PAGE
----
During evening bat flights, bats leave Carlsbad Caverns in a mass exodus to search for food. They swirl out counterclockwise out of the mouth of the cave. Before dawn, they return one at a time. The bats fold their wings and dive into the cave, which makes a fun whooshing noise.
If you’re in the Carlsbad Caverns amphitheater before dawn, they whoosh past you on their return. The bats are expected at the caverns from mid-April to the end of October.
Since its discovery in 1986, researchers have flocked to Lechuguilla Cave. Cavers thought it was shallow, but after feeling the wind through some of the rubble, they gained permission from the Park Service to dig deeper into Lechuguilla.
They discovered the 5th longest cave in the world and the deepest limestone cave in the country. After its discovery, they installed airlocks to keep the caves ecosystem stable.
People sometimes spend the night in Lechuguilla Cave. To reach the first room of the cave, it requires 44 rope drops — the longest measured at 189 feet! Because of the effort required, people often spend 6-8 days underground for research.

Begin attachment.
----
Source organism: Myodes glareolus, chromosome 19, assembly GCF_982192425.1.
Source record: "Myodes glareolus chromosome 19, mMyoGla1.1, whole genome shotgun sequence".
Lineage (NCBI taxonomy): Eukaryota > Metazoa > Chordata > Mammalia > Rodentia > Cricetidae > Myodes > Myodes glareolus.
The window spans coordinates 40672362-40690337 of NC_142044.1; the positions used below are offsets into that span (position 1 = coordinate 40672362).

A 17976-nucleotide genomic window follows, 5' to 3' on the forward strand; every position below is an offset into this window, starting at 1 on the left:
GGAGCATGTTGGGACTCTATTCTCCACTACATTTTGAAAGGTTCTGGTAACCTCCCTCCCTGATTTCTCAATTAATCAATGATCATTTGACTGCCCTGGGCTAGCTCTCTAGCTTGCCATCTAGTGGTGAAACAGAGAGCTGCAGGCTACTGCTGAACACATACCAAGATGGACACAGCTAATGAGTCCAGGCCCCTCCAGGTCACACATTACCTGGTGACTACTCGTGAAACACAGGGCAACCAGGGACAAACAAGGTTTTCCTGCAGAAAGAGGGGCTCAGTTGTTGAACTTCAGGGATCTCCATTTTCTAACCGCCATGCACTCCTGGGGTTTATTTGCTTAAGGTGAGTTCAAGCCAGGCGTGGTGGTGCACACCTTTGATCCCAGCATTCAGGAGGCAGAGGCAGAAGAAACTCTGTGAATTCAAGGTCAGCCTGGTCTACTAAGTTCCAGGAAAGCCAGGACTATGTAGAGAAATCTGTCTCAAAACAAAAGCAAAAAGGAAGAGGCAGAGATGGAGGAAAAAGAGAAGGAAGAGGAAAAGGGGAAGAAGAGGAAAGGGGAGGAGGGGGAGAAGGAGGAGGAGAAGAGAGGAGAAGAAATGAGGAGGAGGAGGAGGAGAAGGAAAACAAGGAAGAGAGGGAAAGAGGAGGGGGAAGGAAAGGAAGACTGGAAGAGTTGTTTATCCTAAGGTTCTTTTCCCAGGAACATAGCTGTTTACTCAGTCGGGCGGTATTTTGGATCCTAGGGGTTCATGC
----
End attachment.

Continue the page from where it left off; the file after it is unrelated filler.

Low impact camping techniques are employed so as not to harm the cave. Food must be cooked over tarps so no crumbs affect the microbes in the cave – which could create artificial blooms.
New things are always found in Lechuguilla cave: they recently found a room 175 feet wide, 600 feet long, full of 80-foot columns – they named it Zion.
Research at Lechuguilla Cave
NASA, in its search for extremophiles in abnormal environments, has an interest in Lechuguilla Cave. The microbes in the cave are different from any other place in the world. They eat manganese, sulfur, rocks and each other to survive!
After millennia of war with each other, they’ve evolved beyond other microbes from normal Earth environments. Dr. Hazel Barton submitted the microbes to test their reaction to antibiotics, only to discover they’re immune to all natural antibiotics we’ve discovered!
One hundred years of tourism has made research at Carlsbad Caverns less desirable; scientists prefer Lechuguilla because it’s been cut off from the rest of the world for thousands of years.